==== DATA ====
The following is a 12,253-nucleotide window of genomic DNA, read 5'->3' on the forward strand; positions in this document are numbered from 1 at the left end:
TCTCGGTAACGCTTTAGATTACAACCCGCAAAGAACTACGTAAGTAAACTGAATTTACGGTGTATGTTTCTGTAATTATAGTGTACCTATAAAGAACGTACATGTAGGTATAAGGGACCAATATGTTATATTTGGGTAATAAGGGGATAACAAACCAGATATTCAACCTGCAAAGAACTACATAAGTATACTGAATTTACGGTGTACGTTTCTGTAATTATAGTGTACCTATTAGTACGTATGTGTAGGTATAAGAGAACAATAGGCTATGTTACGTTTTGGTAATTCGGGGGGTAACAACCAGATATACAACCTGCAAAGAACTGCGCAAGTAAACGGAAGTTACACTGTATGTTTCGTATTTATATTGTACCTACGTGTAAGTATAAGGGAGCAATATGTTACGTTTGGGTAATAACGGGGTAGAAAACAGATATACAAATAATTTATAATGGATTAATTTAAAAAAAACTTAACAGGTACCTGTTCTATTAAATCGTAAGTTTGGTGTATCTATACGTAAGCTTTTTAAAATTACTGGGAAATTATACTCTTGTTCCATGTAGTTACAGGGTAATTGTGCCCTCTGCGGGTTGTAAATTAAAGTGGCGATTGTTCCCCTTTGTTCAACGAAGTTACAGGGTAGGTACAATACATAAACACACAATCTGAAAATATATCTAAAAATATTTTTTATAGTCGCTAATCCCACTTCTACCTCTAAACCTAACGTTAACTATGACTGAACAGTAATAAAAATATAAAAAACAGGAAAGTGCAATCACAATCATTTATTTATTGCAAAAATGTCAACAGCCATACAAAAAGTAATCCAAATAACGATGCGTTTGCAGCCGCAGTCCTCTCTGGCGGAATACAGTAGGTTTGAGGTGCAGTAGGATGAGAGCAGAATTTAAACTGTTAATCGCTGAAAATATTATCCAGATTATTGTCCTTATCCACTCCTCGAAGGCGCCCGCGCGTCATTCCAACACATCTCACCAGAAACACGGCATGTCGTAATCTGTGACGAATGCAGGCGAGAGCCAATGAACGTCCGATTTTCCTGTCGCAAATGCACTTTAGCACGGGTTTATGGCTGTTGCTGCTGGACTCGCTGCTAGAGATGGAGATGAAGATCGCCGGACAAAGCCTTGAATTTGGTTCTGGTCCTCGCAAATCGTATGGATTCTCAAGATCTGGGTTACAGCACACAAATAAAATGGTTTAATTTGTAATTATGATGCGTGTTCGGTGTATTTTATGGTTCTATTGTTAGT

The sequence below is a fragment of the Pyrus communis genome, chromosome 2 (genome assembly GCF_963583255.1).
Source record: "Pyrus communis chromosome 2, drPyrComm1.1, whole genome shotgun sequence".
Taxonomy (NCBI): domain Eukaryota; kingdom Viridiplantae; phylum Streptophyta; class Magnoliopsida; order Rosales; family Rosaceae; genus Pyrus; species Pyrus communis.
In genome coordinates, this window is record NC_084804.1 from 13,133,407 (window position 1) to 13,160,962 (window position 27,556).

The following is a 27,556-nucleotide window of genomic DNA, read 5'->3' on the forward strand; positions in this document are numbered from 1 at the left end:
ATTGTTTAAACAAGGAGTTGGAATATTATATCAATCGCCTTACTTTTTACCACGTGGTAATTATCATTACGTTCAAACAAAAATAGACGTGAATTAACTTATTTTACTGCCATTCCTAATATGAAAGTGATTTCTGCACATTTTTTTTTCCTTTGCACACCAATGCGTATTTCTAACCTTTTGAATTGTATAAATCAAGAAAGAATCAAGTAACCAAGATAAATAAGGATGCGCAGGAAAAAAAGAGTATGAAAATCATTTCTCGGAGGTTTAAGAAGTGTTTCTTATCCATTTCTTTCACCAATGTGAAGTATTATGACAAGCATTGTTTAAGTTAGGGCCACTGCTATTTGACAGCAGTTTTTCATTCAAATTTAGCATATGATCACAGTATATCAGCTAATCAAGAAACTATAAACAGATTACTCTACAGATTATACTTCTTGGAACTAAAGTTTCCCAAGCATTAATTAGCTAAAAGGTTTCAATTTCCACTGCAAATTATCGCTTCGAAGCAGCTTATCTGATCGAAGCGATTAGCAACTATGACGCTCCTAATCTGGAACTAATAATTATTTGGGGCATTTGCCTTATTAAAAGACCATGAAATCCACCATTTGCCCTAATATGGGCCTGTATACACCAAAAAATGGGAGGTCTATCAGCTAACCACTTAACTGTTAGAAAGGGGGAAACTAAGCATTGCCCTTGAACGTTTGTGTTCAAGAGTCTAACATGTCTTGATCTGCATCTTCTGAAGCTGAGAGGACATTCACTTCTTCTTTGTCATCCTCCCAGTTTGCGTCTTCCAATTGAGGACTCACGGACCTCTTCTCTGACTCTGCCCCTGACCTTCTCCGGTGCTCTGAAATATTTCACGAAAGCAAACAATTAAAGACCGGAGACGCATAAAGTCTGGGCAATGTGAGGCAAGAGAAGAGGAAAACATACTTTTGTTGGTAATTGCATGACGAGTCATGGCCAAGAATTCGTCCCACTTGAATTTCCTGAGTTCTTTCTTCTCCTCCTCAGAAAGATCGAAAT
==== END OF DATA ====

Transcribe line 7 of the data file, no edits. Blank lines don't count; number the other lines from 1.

The following is a 27,556-nucleotide window of genomic DNA, read 5'->3' on the forward strand; positions in this document are numbered from 1 at the left end: